Hearing loss can present itself in many different ways, and it’s a lot more common than you realize – it starts so subtly.

Most people don’t think they have a problem until it’s a lot bigger than they originally thought.

People around them — friends, family, co-workers, etc. — notice it first.

It can sneak up on patients, but with the right treatment and early detection, these problems can be minimized.

Why Does Hearing Loss Go Untreated?

Sense of denial is the number one cause; they don’t realize the severity of the issue. It’s human nature when some things are not right.

We tend to make excuses and say, “It’s not us, it’s them” or “They’re mumbling.”

People initially don’t know about it and put it aside.

No one wants to admit that they’re getting older. They put it off until it gets really bad or their family starts to express concern or even starts complaining.

There’s usually something that triggers them to make that first step. Usually, it’s something that puts them at risk or embarrasses them.

We often compare it to when your clothes are shrinking. You blame it on the tumble drier and don’t accept that you’re putting on weight.

It’s a sort of trajectory. It’s not one reason, but it’s a lot of things put together.

First Signs Of Hearing Loss In Yourself

People first notice it in challenging environments, for example, in a noisy restaurant. You start mishearing initially, and it really only happens when a lot of background noise is present. It doesn’t happen one-on-one.

It seems to transition into “Well, they were facing away from me.” But then it starts to creep into day-to-day conversations, and you can get confused about the conversation.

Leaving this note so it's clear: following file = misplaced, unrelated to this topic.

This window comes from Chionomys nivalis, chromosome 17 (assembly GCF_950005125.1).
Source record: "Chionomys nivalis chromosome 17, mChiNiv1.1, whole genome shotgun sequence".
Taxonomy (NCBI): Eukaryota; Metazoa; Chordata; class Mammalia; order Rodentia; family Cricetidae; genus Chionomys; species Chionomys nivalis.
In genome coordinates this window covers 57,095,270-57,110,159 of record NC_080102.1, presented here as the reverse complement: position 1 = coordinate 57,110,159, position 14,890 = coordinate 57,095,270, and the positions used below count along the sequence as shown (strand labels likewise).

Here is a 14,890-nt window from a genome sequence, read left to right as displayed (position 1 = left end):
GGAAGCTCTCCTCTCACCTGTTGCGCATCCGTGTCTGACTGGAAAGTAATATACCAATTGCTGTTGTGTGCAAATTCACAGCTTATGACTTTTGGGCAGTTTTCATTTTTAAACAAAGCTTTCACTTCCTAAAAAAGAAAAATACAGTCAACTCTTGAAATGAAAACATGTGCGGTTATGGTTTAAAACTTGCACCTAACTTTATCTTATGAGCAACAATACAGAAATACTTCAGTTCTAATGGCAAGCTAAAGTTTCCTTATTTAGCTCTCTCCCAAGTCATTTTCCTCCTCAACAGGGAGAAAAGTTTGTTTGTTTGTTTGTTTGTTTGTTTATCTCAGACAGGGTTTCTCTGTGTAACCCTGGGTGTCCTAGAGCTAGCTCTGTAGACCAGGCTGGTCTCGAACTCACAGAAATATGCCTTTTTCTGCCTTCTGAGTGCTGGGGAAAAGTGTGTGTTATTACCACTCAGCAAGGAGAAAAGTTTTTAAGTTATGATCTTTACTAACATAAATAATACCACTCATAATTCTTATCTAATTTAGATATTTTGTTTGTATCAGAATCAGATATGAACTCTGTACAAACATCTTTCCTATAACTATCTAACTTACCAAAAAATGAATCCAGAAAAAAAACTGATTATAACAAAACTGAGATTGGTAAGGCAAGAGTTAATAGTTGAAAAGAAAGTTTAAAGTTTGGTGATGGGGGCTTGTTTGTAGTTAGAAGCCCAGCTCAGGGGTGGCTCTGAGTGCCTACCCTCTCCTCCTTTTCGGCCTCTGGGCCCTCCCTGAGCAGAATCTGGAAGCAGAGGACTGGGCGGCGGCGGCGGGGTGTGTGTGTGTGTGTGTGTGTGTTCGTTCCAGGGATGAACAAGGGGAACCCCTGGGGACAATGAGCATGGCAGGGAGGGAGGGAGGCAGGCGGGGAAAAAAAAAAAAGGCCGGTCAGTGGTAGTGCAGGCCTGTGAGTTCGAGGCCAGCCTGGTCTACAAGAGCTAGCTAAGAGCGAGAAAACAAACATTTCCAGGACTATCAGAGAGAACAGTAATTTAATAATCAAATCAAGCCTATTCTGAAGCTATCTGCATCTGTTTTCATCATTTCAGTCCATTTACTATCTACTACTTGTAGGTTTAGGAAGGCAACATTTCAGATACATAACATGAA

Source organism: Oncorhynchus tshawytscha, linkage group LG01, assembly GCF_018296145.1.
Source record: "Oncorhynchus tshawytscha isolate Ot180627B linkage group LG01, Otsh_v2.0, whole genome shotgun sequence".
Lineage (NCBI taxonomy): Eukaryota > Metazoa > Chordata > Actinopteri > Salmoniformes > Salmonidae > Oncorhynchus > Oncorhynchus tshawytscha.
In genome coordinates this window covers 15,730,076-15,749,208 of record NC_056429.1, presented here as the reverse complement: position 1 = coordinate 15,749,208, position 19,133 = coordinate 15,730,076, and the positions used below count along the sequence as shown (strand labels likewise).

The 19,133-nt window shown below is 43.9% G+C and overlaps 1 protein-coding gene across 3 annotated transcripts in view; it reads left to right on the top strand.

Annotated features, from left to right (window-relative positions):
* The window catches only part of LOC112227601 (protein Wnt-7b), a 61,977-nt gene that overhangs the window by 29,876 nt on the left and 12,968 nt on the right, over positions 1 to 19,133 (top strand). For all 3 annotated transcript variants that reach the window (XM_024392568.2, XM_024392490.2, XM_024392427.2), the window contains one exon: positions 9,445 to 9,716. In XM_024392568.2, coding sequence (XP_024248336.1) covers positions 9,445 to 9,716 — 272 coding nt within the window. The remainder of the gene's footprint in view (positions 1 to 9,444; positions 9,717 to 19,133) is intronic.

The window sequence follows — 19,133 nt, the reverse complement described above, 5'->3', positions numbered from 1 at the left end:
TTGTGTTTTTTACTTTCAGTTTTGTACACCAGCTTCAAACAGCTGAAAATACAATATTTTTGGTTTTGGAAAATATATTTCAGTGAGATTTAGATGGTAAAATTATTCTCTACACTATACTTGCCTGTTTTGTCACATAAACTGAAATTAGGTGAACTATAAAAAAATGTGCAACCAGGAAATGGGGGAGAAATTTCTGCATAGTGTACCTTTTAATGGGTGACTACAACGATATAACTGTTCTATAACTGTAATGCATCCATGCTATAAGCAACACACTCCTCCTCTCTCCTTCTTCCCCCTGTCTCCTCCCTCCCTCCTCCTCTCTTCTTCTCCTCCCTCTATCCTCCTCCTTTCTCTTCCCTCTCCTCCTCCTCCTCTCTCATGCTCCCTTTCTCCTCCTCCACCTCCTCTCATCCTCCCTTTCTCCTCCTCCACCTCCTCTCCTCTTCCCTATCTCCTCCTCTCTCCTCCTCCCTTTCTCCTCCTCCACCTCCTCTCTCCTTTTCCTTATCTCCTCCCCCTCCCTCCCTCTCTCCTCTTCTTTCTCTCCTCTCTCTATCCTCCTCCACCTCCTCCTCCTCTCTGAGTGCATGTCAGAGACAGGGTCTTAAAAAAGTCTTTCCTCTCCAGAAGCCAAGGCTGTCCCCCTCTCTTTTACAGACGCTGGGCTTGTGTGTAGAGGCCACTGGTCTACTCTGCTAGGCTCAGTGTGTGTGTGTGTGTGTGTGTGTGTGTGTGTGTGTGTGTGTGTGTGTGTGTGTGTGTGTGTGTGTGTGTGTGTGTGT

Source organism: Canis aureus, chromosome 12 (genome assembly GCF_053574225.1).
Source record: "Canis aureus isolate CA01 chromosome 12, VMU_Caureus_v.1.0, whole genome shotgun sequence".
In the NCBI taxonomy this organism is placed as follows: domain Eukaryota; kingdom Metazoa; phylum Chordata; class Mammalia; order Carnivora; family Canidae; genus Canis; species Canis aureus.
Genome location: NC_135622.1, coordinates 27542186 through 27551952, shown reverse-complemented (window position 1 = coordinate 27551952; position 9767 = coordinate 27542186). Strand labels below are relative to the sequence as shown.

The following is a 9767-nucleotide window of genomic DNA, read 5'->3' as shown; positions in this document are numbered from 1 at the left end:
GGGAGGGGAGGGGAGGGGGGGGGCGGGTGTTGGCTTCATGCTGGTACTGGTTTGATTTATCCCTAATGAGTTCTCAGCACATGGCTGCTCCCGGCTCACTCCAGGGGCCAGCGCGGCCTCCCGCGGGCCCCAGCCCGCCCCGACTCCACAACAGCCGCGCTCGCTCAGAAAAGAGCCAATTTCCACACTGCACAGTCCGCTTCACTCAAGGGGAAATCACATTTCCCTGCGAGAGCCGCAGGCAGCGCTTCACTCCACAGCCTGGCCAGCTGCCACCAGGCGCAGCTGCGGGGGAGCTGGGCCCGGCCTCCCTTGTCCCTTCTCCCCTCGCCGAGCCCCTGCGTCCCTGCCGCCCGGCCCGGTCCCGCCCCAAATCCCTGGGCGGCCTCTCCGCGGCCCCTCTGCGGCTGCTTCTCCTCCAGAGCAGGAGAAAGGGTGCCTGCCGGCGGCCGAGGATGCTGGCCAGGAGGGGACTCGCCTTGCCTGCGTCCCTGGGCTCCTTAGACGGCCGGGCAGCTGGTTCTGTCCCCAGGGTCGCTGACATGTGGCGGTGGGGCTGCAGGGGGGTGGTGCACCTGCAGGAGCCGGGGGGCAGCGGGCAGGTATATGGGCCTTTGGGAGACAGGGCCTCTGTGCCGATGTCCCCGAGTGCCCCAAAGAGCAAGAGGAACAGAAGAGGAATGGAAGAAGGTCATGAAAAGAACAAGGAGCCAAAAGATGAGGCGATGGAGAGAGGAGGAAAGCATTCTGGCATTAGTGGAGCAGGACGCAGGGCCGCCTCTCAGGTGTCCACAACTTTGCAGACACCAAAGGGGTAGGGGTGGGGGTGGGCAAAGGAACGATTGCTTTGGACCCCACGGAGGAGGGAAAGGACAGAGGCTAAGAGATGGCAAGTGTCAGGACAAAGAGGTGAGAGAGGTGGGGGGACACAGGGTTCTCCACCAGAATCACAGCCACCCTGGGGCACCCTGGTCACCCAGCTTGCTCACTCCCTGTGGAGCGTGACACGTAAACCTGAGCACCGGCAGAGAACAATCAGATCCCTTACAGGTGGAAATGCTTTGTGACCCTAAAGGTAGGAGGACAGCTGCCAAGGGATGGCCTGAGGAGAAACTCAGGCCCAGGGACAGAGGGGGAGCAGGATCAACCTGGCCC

If you have ever misheard a question but tried to answer it anyway only to be met with perplexed looks because your answer made very little sense, then that’s a first sign of hearing loss.

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First Signs Of Hearing Loss In A Loved One

Conversely, you’re having to repeat yourself and get frustrated because the person is blaming you for saying “What?” or “Speak up.”

You start to notice that conversations become more challenging. Often people stop having conversations and only stick to the important details.

By the time patients get to me, I can sense the tension this has on their relationship.

One of the things I always do is ask for the patient’s thoughts on their hearing loss, and then I’ll ask their loved one what they think.

You can see it on their face; they let it all out. The patient sometimes looks shocked because they had no idea that their hearing loss was having such a negative impact on the relationship.

Communication is a two-way street. It’s very frustrating for the loved one because they tend to be subject to all the aggravating parts of hearing loss.

That person has no idea the kind of adjustments the patient has been making for what could be years.


The first step is to schedule a hearing assessment.

You don’t know what you don’t know. It might be something that needs treating, whether it’s wax in the ear or any other medical auditory problem.

Other times it might be a rehabilitative approach where we use something like hearing aids.

We don’t know what you’re up against, and you don’t know what you’re up against.

We have to find a solution to improve your life through better communication.

That’s our goal.

Do you know somebody that needs to see this? Why not share it?

Nancy Duncan, Au.D.

Dr. Duncan’s Southcoast roots run deep, establishing a special connection to the community where she practices. A homegrown product, she graduated from Somerset High, just across the Taunton from Fall River, and received her B.S. in communication disorders and psychology from Worcester State College. Her master of science in audiology was awarded at the University of Arkansas in 1997, after which she worked for several private audiology practices in Arkansas, Rhode Island, and Massachusetts.